Luigi Colani has designed everything from toilet seats to Hamburg police uniforms, from furniture to the revolutionary Canon T90 camera. And then there's the extraordinary conceptual work, which has had even greater influence, as a uniquely consistent body of work across numerous objects and projects. Formally, it's exemplified by sinuous muscular curves, drawn from nature in a process he calls biodesign.
"Whenever we talk about biodesign we should simply bear in mind just how amazingly superior a spider’s web is to any load-bearing structure man has made – and then derive from this insight that we should look to the superiority of nature for the solutions. If we want to tackle a new task in the studio, then it’s best to go outside first and look at what millenia-old answers there may already be to the problem." [Luigi Colani]
In his conceptual high-speed aircraft, trains and city cars we see the immediately recognisable shapes of dolphins, manta rays, water beetles, prehistoric creatures – and of course, though rarely referenced by the exhibition, the human form too. In Colani's biodesign, natural forms and solutions are the source of both consistency and endless invention. In this, there are echoes of the biomimicry thesis of Janine Benyus, though the American "nature nerd" science author and the cigar-chomping European speed freak seem unlikely collaborators, and standing amidst Colani's super-charged sexualised models, biomimicry seems rather ... neutered.
So this Colani exhibition is bloody great. Or rather, the work is bloody great - the exhibition itself is very poorly displayed. Design Museum exhibitions often can be, and they always feel a little small, but this got a particularly lame treatment that the work certainly doesn't deserve. A fairly predictable presentation might have been OK, if a little unimaginative, as the sheer presence of Colani's models would work in most settings. However, irritating sound installations seep throughout the space, video works on a tryptych of wall-mounted Panasonics add little if anything; and video projections spill over their intended targets.
Even all that might have been bearable, until a final terrible wall hosting 3 cheap Sony LCDs, with essentially imperceptible interviews with Tom Dixon, Jan Kaplicky and who I think was Ron Arad. I'd have loved to have heard what these three made of Colani's work, but a) the sound was poorly recorded and only coming from 2 of the 3 TVs; b) the visual presentation of their talking heads was badly shot against fuzzy white backgrounds (additionally, 1 of the 3 TVs wasn't tuned in correctly) and c) you stood no chance of hearing them anyway, due to the racket of the air conditioning units above. Really really bad. When we filmed Tom Dixon for Monocle, we got better AV and we were doing it with no prep, outside, in the middle of a rammed Salone del Mobile. How can these three designers - and Colani - not deserve a better job than this? The sound and vision elements emdedded within the space, the inherent components of the space itself, and the ongoing maintenance of both, throughout the run of the exhibition, are all fundamental to successful exhibition design. Obviously. I'm not suggesting that the exhibition design should necessarily be recessive and respectful – indeed, there is much in Colani's work that just makes you smile through its sheer audicity and verve, and some of it is so ludicrously muscular as to be funny (see also this unintentionally hilarious movie on the Colani website). Just ensure the exhibition is done with care, craft, and attention to detail, that's all.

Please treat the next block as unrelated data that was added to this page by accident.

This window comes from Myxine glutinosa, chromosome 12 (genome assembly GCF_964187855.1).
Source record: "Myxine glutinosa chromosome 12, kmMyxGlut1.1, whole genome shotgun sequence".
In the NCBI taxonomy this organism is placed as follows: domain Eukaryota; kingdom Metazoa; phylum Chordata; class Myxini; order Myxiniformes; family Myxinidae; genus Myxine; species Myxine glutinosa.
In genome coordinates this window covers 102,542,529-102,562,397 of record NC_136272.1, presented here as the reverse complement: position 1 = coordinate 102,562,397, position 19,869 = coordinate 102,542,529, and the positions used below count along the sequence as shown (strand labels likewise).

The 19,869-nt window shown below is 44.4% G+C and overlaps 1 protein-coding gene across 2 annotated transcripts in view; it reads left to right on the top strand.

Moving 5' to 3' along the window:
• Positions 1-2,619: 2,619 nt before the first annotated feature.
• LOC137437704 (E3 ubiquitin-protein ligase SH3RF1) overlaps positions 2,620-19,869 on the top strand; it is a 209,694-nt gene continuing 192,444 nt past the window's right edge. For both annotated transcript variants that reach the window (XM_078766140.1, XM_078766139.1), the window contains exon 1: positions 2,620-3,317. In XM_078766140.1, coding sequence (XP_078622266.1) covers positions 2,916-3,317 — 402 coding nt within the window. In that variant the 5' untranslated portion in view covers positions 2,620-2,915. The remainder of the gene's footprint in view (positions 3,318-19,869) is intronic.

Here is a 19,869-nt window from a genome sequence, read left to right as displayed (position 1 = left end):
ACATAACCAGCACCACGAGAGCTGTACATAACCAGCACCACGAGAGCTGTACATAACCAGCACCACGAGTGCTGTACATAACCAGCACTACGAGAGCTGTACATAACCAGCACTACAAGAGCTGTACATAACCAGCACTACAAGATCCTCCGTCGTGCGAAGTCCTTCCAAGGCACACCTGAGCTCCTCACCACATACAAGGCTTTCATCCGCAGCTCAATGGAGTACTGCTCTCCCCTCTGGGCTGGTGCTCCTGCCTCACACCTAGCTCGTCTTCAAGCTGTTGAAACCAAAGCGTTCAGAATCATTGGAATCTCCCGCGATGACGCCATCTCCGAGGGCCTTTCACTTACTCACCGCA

Despite this, I hugely enjoyed seeing the work. It's completely brilliant. There was none of his BioCity stuff, and only a few production sketches, which might've added a further dimension. But life-size Colani Studio models are packed throughout the space, and they're just great to see in the flesh.
'In the flesh' feels like the right phrase – even though it's mostly fibreglass – due to the utterly sexy forms of Colani's work. It's unbelievably seductive. As conceptual work you wish was real, it sits alongside the larger concerns of Archigram, Superstudio and the Metabolists as utopian urban forms, and it's all too possible to imagine the cities of the latter set populated and connected by Colani planes, trains and automobiles. Apologies for the lack of photos from the exhibition, though the lighting would've rendered them useless anyway.
Fortunately, or perhaps unfortunately, having just devoured Pallasmaa's 'The Eyes of the Skin', I wanted to touch everything too. Of course, that was verboten, but I stole a few strokes of the lovely fibreglass bodies nonetheless. Pallasmaa had also reconfigured my peripheral vision, which was particularly attuned and heightened. Similarly, Michael Trudgeon had pointed out to me that Colani's work really deserves the photographic treatment that, say, Richard Serra's work gets, in terms of depicting the models sculpturally, giving a sense of their mass. This is work to see in person though. For instance, you can only really experience his extraordinary 1989 design for a high-speed train for the German state railway – which leaves even the Shinkansen looking pug-nosed and poorly endowed – by moving right over and around the model, performing an embodied, if inelegant, fly-over.
Above all, experiencing Colani provides a healthy rebuttal of our currently risk-averse culture. Risk is something he actively seems to seek out his designs and projects, something to be taken on and dealt with, rather than avoided. That in itself should be applauded.
So it's worth seeing despite the exhibition, just for the chance to get close to these designs. Until June 17th in London, and then let's hope it tours.